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Counter Offers Why You Shouldn't Accept Them
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Counter-offers: Why you shouldn't accept them

  • Publish Date: Posted about 2 years ago

You might find yourself in the position where, with your notice in hand, your employer may suddenly realize how valuable you are to the company. And in the effort to keep you, they may offer a raise, promotion, or improved benefits, or some combination of the three. This leaves you in an awkward position.

There's no doubt that many job seekers may be tempted by this offer and it can seem like a great option. Yet, it's important to examine carefully why you've decided to look for another job in the first place. Maybe the culture of the company wasn't a good match for you, or you didn't feel valued. Perhaps you didn't feel challenged enough or were left without much opportunity for advancement.

There are several reasons why you should not accept that counter-offer, here's just a few:

  • You will have a different relationship with your employer

Your employer may begin questioning your loyalty and you won't be treated as trustworthy once they see that you've been seriously considering other jobs and have received an offer. After all, you just informed them that you would be leaving and are only staying because they have provided you with additional compensation.

As a result, future advancement may become difficult, as your employer may presume that you will leave soon anyway and may pass you over in terms of training and career advancement opportunities.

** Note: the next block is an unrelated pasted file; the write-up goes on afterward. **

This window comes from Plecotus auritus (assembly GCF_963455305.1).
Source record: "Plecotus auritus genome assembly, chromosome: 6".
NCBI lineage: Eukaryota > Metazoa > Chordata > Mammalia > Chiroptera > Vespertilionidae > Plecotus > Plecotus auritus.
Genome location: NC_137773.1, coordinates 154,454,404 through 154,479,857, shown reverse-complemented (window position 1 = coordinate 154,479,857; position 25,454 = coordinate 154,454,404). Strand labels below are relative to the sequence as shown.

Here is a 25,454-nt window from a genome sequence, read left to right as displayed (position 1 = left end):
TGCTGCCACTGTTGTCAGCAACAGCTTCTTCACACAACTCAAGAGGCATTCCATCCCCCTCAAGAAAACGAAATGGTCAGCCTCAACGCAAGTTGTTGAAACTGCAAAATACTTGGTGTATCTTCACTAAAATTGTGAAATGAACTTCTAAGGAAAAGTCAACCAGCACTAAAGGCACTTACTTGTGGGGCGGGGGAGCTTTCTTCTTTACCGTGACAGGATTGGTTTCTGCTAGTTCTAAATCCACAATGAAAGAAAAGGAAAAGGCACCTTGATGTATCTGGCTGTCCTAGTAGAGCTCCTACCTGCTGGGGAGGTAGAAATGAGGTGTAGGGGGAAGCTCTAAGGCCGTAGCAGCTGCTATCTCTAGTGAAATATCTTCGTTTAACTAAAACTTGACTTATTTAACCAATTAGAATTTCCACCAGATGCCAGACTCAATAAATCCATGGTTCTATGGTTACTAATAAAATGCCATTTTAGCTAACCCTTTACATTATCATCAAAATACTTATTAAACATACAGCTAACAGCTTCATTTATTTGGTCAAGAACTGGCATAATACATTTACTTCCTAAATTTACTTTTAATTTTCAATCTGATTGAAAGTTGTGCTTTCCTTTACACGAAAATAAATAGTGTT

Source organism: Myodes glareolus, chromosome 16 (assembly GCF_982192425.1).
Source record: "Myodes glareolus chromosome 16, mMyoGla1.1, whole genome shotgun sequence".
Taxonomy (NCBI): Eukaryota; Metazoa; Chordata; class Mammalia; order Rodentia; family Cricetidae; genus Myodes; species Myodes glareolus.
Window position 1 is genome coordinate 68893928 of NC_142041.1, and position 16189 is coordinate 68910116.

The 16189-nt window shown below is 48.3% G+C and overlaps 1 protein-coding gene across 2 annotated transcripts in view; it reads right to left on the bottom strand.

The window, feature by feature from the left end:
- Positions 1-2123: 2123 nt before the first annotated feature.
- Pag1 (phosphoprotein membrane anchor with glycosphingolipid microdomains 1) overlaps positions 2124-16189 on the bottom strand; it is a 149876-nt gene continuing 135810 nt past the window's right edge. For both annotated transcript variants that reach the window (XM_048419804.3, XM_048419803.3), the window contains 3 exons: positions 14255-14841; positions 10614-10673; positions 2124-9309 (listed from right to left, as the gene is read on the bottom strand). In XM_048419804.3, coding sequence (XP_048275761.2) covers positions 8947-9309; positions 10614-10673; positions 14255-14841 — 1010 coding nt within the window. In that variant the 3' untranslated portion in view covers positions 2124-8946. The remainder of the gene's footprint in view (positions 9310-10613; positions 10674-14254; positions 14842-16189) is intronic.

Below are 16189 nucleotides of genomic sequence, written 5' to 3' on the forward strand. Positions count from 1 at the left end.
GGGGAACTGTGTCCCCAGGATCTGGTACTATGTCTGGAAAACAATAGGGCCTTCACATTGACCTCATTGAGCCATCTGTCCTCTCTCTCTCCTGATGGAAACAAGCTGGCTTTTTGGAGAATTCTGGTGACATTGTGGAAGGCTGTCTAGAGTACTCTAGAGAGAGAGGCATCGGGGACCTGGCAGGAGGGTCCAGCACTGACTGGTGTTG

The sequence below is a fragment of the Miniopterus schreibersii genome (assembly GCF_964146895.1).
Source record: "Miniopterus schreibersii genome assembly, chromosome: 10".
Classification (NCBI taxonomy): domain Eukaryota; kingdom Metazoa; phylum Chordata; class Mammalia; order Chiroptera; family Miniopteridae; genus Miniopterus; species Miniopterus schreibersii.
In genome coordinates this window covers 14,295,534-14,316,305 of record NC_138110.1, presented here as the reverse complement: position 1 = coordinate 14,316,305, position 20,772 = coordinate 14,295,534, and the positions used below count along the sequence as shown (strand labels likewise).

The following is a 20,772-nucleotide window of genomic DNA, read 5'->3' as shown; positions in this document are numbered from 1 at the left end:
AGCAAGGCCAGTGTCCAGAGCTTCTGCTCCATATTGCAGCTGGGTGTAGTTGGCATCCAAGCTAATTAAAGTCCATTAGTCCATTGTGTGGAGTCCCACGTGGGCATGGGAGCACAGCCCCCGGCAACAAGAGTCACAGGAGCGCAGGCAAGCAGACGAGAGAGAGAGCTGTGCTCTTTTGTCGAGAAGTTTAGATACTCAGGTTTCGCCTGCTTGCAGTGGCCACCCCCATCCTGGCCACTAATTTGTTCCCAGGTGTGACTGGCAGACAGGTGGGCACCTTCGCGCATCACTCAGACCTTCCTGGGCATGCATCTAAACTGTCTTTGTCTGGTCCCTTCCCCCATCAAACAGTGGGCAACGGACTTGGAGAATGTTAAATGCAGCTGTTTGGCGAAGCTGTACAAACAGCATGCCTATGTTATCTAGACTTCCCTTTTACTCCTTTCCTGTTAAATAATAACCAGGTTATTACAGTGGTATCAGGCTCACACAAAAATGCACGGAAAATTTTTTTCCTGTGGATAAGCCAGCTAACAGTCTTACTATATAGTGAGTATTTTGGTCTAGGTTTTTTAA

•   You will lose your job security

Your job security can drastically decrease if you accept a counter-offer. Since you have already expressed an interest in leaving the company you are currently working for, you are likely at the top of the list if they ever need to lay anyone off. Unfortunately, we have also seen companies use counter-offers as a tool to give them more time to find new talent for your role.

  • They benefit from the offer, not you

Getting asked to stay when you hand in your notice can feel quite flattering. It is important to keep in mind, however, that your employer is more often than not trying to keep you on board for their own benefit.

Employers would be better off paying you more than attracting, recruiting, and training a replacement. The company is actually saving money by retaining you even though it may seem that they are paying out more.

It's important to ask yourself: why were you not paid that much earlier? Clearly, if you are worth that much now, you were worth that much before handing in your notice.

  •  Not moving to a new position could cost you opportunities

Your current role might make you feel bored or frustrated if you're not challenged or given opportunities to grow. If another employer is seeing your potential and is willing to help you realize it, it is vital that you take advantage of the opportunity. Despite the fact that it may be out of your comfort zone, you are almost certain to benefit from it much more than your current position.

Consider the opportunities that may arise from a new position or company. Are you confident that staying at your current job will provide you with the same level of career development as moving to a different position? Are there any opportunities and experiences that you will gain from your new employer that your current employer cannot provide?

 Now that we've covered why accepting a counteroffer is a bad idea you might ask yourself, how do I decline it?

It's simple! Tell your current employer how grateful you are that they wish to keep you, and how much you have learned in your current position. However, your new position offers better career advancement or greater work-life balance, and money is not the primary motivation for your decision.

We are always available to provide you with additional guidance or information. A team of our expert recruiters will assist you in finding the right job that best suits your skills and interests with an organization that will meet all of your needs.